Crown Law litigation supervision ‘satisfactory’

by Hannah Norton15 Jul 2015
Attorney-General Christopher Finlayson is satisfied with the conduct of Crown Law in relation to R v Banks, he announced yesterday.

Former MP and mayor of Auckland John Banks was acquitted of filing a false electoral return in May this year.

Following the release of the Court of Appeal’s decision, and comments made in the media, Finlayson vowed to “take a careful look at Crown Law’s management of the case in my capacity as minister responsible for the Crown Law Office.”

“I have now done so.”

The proceeding was commenced as a private prosecution by Graham McCready, Finlayson said.

“The decision to commit Mr Banks to trial was an independent judicial decision.”

Crown Law then had limited involvement at various stages of the case, briefing an independent barrister to conduct the prosecution, he said.

“It did so for a number of reasons, including the involvement of Mr [Kim] Dotcom as a witness and the politically controversial nature of the case.

“Mr Banks has had a distinguished career in both central and local government and I acknowledge the distress this matter has caused his family and him. I am, however, satisfied that Crown Law’s supervision of the litigation was satisfactory and in line with the Prosecution Guidelines 2013.”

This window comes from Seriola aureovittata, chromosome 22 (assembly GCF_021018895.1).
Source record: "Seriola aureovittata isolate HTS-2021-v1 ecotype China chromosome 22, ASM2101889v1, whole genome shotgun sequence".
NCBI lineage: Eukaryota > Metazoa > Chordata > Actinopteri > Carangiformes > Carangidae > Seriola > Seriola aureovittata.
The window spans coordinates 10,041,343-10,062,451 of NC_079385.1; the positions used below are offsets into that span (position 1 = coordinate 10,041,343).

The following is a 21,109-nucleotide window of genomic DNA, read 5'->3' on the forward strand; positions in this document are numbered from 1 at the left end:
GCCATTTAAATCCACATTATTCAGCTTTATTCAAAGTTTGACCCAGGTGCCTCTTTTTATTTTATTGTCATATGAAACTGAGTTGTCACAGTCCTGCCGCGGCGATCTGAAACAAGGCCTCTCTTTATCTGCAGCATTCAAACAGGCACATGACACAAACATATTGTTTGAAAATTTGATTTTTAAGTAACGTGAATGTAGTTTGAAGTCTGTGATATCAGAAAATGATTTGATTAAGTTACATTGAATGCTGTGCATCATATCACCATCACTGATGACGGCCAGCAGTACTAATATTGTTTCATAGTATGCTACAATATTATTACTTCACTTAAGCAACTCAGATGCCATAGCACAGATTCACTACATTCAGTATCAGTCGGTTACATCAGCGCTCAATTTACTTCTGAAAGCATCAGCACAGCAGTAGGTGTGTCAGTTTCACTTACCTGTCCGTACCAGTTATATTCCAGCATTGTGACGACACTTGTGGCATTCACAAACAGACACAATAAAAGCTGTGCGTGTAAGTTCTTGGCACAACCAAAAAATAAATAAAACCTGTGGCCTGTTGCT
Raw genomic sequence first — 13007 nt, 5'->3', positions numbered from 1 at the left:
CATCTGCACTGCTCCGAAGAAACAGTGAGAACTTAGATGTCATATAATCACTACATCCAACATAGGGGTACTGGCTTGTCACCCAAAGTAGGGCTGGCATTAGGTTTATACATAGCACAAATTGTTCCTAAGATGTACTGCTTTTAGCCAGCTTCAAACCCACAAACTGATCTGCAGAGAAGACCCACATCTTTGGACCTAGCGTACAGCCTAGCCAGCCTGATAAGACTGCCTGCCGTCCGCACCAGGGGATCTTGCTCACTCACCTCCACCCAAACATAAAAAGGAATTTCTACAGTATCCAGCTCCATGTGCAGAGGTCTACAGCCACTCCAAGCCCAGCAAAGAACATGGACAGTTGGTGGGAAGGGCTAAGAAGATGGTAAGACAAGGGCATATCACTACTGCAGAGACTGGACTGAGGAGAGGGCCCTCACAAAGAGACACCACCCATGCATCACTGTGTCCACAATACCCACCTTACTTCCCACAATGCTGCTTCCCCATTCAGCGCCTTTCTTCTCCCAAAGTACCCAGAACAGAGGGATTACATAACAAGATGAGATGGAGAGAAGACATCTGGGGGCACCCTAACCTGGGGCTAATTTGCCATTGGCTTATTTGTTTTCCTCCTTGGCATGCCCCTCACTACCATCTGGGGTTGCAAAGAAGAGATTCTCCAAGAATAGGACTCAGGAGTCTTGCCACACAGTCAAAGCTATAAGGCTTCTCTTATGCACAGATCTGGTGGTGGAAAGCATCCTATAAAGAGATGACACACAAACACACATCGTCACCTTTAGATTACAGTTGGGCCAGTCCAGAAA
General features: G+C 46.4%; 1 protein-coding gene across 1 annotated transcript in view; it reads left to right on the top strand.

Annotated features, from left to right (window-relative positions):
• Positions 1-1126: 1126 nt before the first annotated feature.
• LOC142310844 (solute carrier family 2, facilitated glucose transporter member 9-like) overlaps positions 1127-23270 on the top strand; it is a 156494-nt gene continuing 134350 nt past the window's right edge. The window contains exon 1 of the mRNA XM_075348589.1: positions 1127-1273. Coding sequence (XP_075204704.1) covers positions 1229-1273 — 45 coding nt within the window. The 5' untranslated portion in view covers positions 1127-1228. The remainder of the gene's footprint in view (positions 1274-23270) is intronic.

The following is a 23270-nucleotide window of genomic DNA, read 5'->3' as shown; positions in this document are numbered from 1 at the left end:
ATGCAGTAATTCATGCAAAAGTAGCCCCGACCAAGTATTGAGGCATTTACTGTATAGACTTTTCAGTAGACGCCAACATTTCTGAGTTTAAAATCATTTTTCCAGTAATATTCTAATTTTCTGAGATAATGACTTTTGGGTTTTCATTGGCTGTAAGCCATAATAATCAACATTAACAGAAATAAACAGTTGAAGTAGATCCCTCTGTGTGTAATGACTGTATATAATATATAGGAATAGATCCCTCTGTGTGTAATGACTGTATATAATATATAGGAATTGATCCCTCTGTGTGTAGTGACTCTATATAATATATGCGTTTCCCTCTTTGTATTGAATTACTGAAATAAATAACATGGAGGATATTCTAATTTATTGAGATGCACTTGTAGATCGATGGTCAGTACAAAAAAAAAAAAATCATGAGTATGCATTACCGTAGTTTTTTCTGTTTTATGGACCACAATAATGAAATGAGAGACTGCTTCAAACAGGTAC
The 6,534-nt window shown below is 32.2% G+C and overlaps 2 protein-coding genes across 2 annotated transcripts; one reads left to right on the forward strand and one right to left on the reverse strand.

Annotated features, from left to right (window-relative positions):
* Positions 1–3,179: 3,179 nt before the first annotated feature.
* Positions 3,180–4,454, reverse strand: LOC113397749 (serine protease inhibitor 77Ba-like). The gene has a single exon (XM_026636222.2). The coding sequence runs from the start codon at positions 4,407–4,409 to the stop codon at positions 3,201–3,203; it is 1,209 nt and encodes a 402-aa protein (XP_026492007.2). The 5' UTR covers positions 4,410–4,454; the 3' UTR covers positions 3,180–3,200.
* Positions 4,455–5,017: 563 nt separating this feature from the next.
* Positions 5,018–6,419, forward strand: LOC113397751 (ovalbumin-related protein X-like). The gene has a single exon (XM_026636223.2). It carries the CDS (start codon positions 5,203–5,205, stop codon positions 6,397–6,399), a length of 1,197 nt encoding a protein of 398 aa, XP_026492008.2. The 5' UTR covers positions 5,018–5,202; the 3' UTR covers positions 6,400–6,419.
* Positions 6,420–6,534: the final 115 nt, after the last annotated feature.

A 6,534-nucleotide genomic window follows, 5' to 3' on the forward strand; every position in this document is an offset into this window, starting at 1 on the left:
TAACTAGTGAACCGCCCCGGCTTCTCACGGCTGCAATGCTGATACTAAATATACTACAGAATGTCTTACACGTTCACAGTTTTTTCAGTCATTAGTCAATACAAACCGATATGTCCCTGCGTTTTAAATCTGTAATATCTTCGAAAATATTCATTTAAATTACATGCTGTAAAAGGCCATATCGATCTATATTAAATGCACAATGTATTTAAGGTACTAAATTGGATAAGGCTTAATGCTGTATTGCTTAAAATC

Finlayson also expressed his support for Solicitor-General Mike Heron, after Banks was highly critical of him and Crown prosecutor Paul Dacre after his acquittal, saying they had "a lot to answer for".

“Because of the personalised nature of some of the allegations about the conduct of the Solicitor-General, I state for the record that he has my full confidence,” Finlayson said.

“He is an outstanding Solicitor-General.

“The next step in this case will be the determination of costs, which is a matter for Crown Law and Mr Banks’ lawyer. I will be making no further comments.”


  • by Grant Diggle 16/07/2015 9:00:41 a.m.

    So the AG supports members of the legal profession who knowingly conceal documents from other members when both appear before the Courts.
    And what say the Law Society. Does it too support this behavior or will it take action to attempt to restore the public confidence in the profession.